I returned my T3i to Best Buy and got the T4i straight from here with the 18-55mm lens kit. I have to say that so far, I'm greatly impressed by the improvements over its predecessor. The touch screen alone is worth the extra pay making it easy to view photos and change settings without the worry of buttons. The feature guide was far from intuitive and caused a lot of clutter when in live-view mode. However, this is easily disabled. The Manual is very comprehensive and offers many tips for amateurs and even for more intermediate photographers like me. The video autofocus isn't as snappy as advertised. BUT This is also because of the lens. The 18-55mm lens isn't as quick to autofocus in video as the canon 50mm f2.8 or even the canon 40mm f1.8. I greatly recommend either of these lenses to accompany the camera body. If you aren't willing to pay an extra 100$ for a 50mm lens though, or 200$ for a 40mm, then the 18-55mm lens will suffice. Things to know: If you buy an additional lens separately, know that the 50mm f2.8 lens that canon makes has a very loud autofocus noise whereas the 40mm pancake lens offers very quiet focussing and is MUCH MUCH snappier. If you want to record with the stereo microphone built-in, I would recommend using manual focus. If you videographers out there want to capture video with autofocus on and have clear audio, then an external audio recorder would be a great solution.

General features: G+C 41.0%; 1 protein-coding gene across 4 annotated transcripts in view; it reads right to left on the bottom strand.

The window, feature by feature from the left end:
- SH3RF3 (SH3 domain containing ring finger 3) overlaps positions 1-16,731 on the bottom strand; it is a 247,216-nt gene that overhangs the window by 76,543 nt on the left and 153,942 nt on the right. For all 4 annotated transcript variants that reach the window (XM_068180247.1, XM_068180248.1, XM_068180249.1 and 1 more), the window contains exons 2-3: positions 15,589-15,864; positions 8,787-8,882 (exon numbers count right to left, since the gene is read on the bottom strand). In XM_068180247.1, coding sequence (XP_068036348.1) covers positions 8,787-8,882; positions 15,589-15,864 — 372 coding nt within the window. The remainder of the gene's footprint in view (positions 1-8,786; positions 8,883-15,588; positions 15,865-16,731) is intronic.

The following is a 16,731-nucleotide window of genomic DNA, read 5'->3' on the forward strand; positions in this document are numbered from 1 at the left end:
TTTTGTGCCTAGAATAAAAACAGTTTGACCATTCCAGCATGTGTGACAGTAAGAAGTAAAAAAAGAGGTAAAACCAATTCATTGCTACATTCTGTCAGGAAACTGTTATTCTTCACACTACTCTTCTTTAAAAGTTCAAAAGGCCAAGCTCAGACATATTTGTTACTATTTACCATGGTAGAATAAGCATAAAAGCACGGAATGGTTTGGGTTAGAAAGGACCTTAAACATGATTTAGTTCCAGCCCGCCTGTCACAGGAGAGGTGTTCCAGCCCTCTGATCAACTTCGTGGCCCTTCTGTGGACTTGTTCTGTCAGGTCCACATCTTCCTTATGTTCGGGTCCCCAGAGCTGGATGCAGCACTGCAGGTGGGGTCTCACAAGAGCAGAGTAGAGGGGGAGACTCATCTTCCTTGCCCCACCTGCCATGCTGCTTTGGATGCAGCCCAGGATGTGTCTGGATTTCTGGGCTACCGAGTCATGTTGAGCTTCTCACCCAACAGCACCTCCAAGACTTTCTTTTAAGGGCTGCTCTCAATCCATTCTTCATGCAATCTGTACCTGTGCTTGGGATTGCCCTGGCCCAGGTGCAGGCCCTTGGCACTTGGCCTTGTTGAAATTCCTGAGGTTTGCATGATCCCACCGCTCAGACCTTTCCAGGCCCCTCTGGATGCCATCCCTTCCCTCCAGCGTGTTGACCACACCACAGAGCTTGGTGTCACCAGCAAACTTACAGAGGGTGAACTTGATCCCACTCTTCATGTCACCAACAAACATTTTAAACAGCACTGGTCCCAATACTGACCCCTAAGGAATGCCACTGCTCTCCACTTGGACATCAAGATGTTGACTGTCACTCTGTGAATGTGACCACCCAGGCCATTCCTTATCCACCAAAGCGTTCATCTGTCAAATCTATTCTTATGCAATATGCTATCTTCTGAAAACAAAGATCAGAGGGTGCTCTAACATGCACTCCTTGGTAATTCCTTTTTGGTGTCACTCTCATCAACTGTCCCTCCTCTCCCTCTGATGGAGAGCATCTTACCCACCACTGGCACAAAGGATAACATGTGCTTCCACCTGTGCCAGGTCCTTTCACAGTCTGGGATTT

So, aside from this review (which sounds more like a guide) I'll give a quick run-down of what I think of the camera overall:
* - Poor
** - Very lacking
*** - Average/Indifferent